5. 5.ASGE Technology Committee systematic review and meta-analysis assessing the ASGE Preservation and Incorporation of Valuable Endoscopic Innovations thresholds for adopting real-time imaging-assisted endoscopic targeted biopsy during endoscopic surveillance of Barrett's esophagus. Thosani et al. Gastrointest Endosc. 2016 Apr;83(4):684-98.e7.
  6. 6.Esophageal Cancer: An Updated Surveillance Epidemiology and End Results Database Analysis. Then et al. World J Oncol. 2020 Apr; 11(2): 55–64.
  7. 7.Early detection of superficial squamous cell carcinoma in the head and neck region and esophagus by narrow band imaging: a multicenter randomized controlled trial Muto et al J Clin Oncol. 28 (9), 2010, 1566–1572.
  8. 8.Magnification endoscopy in esophageal squamous cell carcinoma: a review of the intrapapillary capillary loop classification Inoue et al. Ann Gastroenterol. 2015 Jan-Mar; 28(1): 41–48.
  9. 9.Narrow-Band Imaging for Detection of Neoplasia at Colonoscopy: A Meta-analysis of Data From Individual Patients in Randomized Controlled Trials Atkinson et al. Gastroenterology 2019 Aug;157(2):462-471.
  10. 10.Narrow band imaging to differentiate neoplastic and non-neoplastic colorectal polyps in real time: a meta-analysis of diagnostic operating characteristics. McGill et al. Gut. 2013 Dec;62(12):1704-13.
  11. 11.Advanced imaging for detection and differentiation of colorectal neoplasia: European Society of Gastrointestinal Endoscopy (ESGE) Guideline - Update 2019 Bisschops et al. Endoscopy 2019; 51: 1155–1179
  12. 12.ASGE Technology Committee systematic review and meta-analysis assessing the ASGE PIVI thresholds for adopting real-time endoscopic assessment of the histology of diminutive colorectal polyps. Dayyeh et al. Gastrointest Endosc. 2015 Mar;81(3):502.e1-502.e16.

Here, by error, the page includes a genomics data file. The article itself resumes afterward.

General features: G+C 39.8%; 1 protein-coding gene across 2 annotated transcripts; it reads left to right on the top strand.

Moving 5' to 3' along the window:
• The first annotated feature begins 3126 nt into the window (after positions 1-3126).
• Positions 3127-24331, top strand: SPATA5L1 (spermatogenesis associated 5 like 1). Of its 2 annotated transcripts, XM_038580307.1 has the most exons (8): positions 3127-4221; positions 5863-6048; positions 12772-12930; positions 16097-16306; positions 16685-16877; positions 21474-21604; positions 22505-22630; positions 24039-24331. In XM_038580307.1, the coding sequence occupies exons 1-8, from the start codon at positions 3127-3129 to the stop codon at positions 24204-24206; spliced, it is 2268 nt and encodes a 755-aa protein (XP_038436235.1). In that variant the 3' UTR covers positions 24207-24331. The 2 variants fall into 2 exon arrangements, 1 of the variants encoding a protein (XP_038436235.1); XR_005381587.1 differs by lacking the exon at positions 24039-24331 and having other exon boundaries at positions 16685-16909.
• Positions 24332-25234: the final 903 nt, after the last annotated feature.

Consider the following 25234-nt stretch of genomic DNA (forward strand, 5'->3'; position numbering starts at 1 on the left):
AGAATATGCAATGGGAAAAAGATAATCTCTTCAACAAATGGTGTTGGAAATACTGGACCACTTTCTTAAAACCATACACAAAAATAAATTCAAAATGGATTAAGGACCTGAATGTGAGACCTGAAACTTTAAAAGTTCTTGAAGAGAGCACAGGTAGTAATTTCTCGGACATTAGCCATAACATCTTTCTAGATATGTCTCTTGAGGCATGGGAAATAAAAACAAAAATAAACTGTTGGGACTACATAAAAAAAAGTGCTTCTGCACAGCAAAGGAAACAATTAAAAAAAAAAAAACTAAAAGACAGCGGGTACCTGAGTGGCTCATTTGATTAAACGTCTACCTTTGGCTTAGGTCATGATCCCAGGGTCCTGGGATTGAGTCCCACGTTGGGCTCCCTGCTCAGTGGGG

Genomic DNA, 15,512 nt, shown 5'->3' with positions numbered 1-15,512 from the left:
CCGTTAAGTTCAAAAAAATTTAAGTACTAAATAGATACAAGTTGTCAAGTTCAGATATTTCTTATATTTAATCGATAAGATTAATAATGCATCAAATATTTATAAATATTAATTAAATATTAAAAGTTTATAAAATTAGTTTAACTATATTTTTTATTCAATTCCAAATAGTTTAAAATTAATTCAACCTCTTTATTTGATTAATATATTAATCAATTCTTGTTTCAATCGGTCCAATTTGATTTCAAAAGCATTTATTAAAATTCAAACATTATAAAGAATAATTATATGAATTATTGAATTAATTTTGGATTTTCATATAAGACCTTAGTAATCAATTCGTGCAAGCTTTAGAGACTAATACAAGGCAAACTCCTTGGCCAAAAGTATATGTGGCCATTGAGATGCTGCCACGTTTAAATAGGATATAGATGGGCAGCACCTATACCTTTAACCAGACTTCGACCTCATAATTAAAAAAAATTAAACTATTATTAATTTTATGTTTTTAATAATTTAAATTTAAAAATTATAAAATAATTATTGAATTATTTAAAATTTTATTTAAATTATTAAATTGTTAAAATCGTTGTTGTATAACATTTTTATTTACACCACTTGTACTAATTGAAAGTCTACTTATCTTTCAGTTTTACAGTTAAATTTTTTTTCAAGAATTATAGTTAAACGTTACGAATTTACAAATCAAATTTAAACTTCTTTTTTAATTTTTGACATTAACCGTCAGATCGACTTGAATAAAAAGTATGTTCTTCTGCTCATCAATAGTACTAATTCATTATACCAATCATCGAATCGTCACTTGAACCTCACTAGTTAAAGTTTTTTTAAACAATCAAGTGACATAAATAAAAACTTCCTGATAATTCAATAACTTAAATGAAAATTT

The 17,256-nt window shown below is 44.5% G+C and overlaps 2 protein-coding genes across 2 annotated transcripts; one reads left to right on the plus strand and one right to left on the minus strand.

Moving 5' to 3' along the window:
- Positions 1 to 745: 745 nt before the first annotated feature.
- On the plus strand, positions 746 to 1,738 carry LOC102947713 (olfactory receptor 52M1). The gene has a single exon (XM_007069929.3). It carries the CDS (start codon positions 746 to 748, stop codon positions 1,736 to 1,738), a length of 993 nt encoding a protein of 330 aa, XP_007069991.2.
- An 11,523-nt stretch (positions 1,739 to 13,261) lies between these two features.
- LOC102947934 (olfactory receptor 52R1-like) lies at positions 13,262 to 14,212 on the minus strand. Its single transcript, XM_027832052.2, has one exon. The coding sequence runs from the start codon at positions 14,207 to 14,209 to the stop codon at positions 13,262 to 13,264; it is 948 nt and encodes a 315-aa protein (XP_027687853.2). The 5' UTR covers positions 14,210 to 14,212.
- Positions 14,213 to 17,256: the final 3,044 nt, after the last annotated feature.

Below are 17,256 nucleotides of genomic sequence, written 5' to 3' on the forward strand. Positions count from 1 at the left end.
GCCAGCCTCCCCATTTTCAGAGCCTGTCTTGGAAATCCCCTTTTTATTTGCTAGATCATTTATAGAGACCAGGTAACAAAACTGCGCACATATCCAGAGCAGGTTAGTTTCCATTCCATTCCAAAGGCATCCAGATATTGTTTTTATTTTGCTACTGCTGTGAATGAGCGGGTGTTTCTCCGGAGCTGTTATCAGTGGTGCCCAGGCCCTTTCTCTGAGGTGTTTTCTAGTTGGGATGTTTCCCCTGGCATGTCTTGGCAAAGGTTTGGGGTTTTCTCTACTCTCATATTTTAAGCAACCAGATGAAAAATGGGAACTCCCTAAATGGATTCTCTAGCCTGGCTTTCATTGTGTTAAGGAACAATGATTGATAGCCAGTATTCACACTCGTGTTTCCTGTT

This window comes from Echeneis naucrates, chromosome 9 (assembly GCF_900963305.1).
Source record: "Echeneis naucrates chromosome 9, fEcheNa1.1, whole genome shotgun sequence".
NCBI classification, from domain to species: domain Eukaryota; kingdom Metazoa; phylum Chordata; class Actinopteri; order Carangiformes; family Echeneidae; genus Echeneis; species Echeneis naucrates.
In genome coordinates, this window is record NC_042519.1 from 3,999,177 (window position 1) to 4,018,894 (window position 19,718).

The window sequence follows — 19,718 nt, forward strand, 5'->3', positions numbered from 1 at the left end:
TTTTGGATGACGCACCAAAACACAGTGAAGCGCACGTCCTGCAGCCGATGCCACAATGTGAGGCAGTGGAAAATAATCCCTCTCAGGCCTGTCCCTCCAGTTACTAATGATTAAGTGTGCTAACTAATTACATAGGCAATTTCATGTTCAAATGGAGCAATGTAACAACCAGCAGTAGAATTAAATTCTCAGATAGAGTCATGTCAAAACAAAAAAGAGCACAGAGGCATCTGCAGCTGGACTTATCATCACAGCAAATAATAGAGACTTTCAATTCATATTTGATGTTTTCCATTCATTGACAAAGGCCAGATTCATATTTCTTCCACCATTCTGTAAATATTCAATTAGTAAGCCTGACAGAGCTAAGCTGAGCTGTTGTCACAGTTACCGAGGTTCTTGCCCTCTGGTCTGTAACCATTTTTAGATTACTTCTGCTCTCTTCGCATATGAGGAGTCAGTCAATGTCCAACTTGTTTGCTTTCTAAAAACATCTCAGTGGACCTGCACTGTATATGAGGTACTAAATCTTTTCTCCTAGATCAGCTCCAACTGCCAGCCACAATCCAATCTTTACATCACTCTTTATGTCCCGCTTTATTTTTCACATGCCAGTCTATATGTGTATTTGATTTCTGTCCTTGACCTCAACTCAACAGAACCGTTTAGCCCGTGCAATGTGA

This result was found by Manabu Muto et al.in a randomised controlled clinical study with 360 patients, comparing the real-time detection rate of superficial SCC and HNSCC with WLE and NBI in a back-to-back fashion. See details in the Journal of Clinical Oncology. 2010, 28 (9), pp. 1566–1572.

Oesophageal cancer is the eighth most common cancer in the world with mostly a poor prognosis. This is mainly due to the fact that white-light endoscopy has a poor detection rate of early-stage cancers. Therefore, oesophageal SCC and head & neck SCC (HNSCC) are often detected at a late stage. The aim of the study was to verify if NBI could improve the detection rates for squamous cell carcinoma of the head and neck region as well as the oesophagus.

The results were promising. While primary NBI detected all (100%) of the superficial cancers in the H&N region, primary WLE detected only 8.0% (Table 1). In the oesophagus, primary NBI detected 97% of the lesions while primary WLE reached only 55%. The detection rate of secondary NBI after primary WLE significantly increased in both the H&N region (8.0% vs. 77%) and oesophagus (55% vs. 95%). In contrast, if NBI was followed by secondary WLE, the detection rate declined. Fifty-seven percent of superficial cancers in the H&N region and 23% in the oesophagus even were detected only by NBI. There was only one lesion that was detected by WLE but was missed by secondary NBI.

In conclusion, NBI has a significantly higher detection rate for SCC than white-light endoscopy and may become the standard examination for the early detection of superficial cancer in the H&N region and the oesophagus.